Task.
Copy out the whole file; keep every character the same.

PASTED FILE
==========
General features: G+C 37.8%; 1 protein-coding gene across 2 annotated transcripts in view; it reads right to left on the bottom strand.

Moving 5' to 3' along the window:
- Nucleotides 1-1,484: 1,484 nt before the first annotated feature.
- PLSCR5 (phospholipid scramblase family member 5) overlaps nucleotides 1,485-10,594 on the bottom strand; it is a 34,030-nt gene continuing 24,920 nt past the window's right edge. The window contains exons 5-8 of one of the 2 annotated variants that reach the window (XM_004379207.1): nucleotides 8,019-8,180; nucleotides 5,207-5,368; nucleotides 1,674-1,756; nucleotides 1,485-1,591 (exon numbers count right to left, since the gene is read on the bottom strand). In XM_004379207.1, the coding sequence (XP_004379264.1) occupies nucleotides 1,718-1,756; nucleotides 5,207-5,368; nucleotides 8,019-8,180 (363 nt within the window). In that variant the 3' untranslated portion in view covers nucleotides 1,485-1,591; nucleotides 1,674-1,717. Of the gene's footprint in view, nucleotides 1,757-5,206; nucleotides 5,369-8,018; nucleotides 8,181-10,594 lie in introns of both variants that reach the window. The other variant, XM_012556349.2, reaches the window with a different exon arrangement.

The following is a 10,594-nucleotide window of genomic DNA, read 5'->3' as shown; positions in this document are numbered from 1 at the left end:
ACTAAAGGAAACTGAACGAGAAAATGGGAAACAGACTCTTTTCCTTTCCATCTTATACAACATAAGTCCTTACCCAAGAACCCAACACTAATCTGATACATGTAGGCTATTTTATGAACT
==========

General features: G+C 37.8%; 1 protein-coding gene across 2 annotated transcripts in view; it reads right to left on the bottom strand.

Moving 5' to 3' along the window:
- Nucleotides 1-1,484: 1,484 nt before the first annotated feature.
- PLSCR5 (phospholipid scramblase family member 5) overlaps nucleotides 1,485-10,594 on the bottom strand; it is a 34,030-nt gene continuing 24,920 nt past the window's right edge. The window contains exons 5-8 of one of the 2 annotated variants that reach the window (XM_004379207.1): nucleotides 8,019-8,180; nucleotides 5,207-5,368; nucleotides 1,674-1,756; nucleotides 1,485-1,591 (exon numbers count right to left, since the gene is read on the bottom strand). In XM_004379207.1, the coding sequence (XP_004379264.1) occupies nucleotides 1,718-1,756; nucleotides 5,207-5,368; nucleotides 8,019-8,180 (363 nt within the window). In that variant the 3' untranslated portion in view covers nucleotides 1,485-1,591; nucleotides 1,674-1,717. Of the gene's footprint in view, nucleotides 1,757-5,206; nucleotides 5,369-8,018; nucleotides 8,181-10,594 lie in introns of both variants that reach the window. The other variant, XM_012556349.2, reaches the window with a different exon arrangement.

The following is a 10,594-nucleotide window of genomic DNA, read 5'->3' as shown; positions in this document are numbered from 1 at the left end:
ACTAAAGGAAACTGAACGAGAAAATGGGAAACAGACTCTTTTCCTTTCCATCTTATACAACATAAGTCCTTACCCAAGAACCCAACACTAATCTGATACATGTAGGCTATTTTATGAACT